One of the studies done at three German study centers - the Johannes Gutenberg University Medical Center in Mainz, the Federal Armed Forces Hospital in Koblenz, and University Hospital Hamburg-Eppendorf in Hamburg showed that testing of patients with chest pain with a single troponin I assay at the time of admission, as compared with a conventional troponin T assay and other markers of myocardial necrosis, substantially improved the accuracy of early diagnosis of MI [19]. Our study showed that the troponin I assay at 0.50 ng/ml cutoff was not sensitive enough to detect all patients with non-ST-segment elevation MI. Therefore, it can be concluded that the qualitative assay could be immensely specific at values above or equal to 0.5 ng/ml.

One of the strengths of our research was that it was carried out under standardized conditions, in a cardiac hospital setup, with the patients recruited from the emergency room who had a high probability of MI. Troponin assays allow earlier detection of MI even, in patients consulting ED quite early, after the onset of symptoms [19-22]. This kit can be beneficial in settings where quantitative assays are either not available or not available all 24 hours. This is true of many public hospitals which may not be cardiac specific. Also with outreach chest pain centres being developed, this kit usage will decrease the demand for laboratory facilities which will be both staff and cost-intensive. This test may also be beneficial when compared with the more time-consuming quantitative laboratory tests. The use of qualitative test(s) may result in fewer hospital admissions, with the potential for savings in healthcare costs and reduced overcrowding in EDs and hospitals [22].

One of the limitations which may be taken into account is the considerably small sample size of 200 patients only, which is due to minimal financial and human resources. The results show that the troponin I kit missed three subjects at 0.39, 0.40, and 0.42 ng/ml, i.e., was unable to detect levels below 0.5 ng/ml. This measurement may have failed to identify patients with “minor” infarctions who had only low-level increases in troponin I.

Moreover, many tertiary care hospitals have opened outreach satellite clinics at remote areas far from the city centre; these clinics at present due to limited funding usually do not have well-equipped laboratory or other associated services available, which are required for the suitable and appropriate emergency treatment of those patients who are brought in with suspicion of MI. In such cases, the use of the qualitative troponin I kit can be justified. This, in turn, simplifies the selection of the patients at these facilities and can reduce the burden of true-negative or false-positive patients at the tertiary care referral hospital. Also, the shipping of blood samples of such patients by a general practitioner or from outreach satellite clinics to the laboratory for diagnostic purposes can be minimized, and ambulance journeys can be time-consuming, and the usage of this qualitative test can result in the reduction of the door-to-needle time.

So, further studies with an adequate sample size may be able to further strengthen our study results and determine whether the early diagnosis of MI facilitates rapid initiation of treatment and thus improves patient outcomes.

Conclusions

Our study results conclude that the initial use of the sensitive troponin I assay substantially improved the early diagnosis of MI and helped safely rule out or rule in coronary causes of acute chest pain. This study also suggests that troponin I assay has excellent sensitivity and specificity at higher values of troponin I, i.e., ≥0.5 ng/dL. This qualitative test could be beneficial and cost-effective for patients with suspected CAD, coming to outreach chest pain clinics or other primary care health setups, where laboratory services are inadequate. However, as this is a pilot study, further evaluation necessitates a multi-centre study using a larger sample size of various ethnic groups.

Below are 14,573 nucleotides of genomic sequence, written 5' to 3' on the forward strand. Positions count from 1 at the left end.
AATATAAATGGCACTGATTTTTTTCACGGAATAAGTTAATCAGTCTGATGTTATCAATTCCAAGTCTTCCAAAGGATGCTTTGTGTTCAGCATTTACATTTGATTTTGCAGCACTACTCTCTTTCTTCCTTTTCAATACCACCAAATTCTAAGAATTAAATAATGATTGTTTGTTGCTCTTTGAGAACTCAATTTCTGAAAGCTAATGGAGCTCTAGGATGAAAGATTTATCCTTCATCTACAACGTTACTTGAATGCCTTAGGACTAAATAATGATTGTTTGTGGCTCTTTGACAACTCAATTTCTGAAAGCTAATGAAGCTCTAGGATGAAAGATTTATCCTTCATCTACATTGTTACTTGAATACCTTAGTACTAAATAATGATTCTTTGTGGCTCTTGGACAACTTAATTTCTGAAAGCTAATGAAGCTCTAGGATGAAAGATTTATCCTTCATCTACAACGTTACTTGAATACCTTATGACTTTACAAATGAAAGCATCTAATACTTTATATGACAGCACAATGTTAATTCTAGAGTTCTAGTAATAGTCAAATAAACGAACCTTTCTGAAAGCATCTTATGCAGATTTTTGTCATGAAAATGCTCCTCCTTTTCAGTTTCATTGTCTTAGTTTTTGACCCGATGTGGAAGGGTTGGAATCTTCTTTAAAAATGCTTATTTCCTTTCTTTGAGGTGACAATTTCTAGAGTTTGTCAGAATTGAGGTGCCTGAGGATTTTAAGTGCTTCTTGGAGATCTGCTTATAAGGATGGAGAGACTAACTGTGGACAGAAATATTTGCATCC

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Original article
peer-reviewed

Sensitivity and Specificity of Bedside Qualitative Troponin I Test Kit as Compared with the Standardized Quantitative Lab Test for Troponin I


Author Information

Syed Arsalan Ahmed Corresponding Author

Medicine, Karachi Medical and Dental College, Karachi, PAK

Javed Ismail

Research Fellow, Western Sydney University, Sydney, AUS

Taha Nafees

Internal Medicine, Karachi Medical and Dental College, Karachi, PAK

Ahmad Faraz

Trauma and Orthopaedics, Leeds Teaching Hospitals NHS Trust, Leeds, GBR

Muhammad Tahir

Orthopaedics, Jinnah Postgraduate Medical Center, Karachi, PAK

Mustaqueem Ur Rehman

Cardiology, Tabba Heart Institute, Karachi, PAK


Ethics Statement and Conflict of Interest Disclosures

Human subjects: Consent was obtained by all participants in this study. Ethical review committee , Karachi medical and dental college issued approval OW/198/13. Animal subjects: All authors have confirmed that this study did not involve animal subjects or tissue. Conflicts of interest: In compliance with the ICMJE uniform disclosure form, all authors declare the following: Payment/services info: All authors have declared that no financial support was received from any organization for the submitted work. Financial relationships: Javed Ismail declare(s) test kits from Chemitech International. We are grateful to chemitech international for providing us test kits for this study. Other relationships: All authors have declared that there are no other relationships or activities that could appear to have influenced the submitted work.

Acknowledgements

We are grateful to Mr. Saleem Khokhar (Chemitech International) for providing us the SD Bioline Troponin I Rapid Test kits for this study and we also thank Mr. Salman for entering data and maintaining files of the patients and KIHD emergency department staff for helping us in this study.


Original article
peer-reviewed

Sensitivity and Specificity of Bedside Qualitative Troponin I Test Kit as Compared with the Standardized Quantitative Lab Test for Troponin I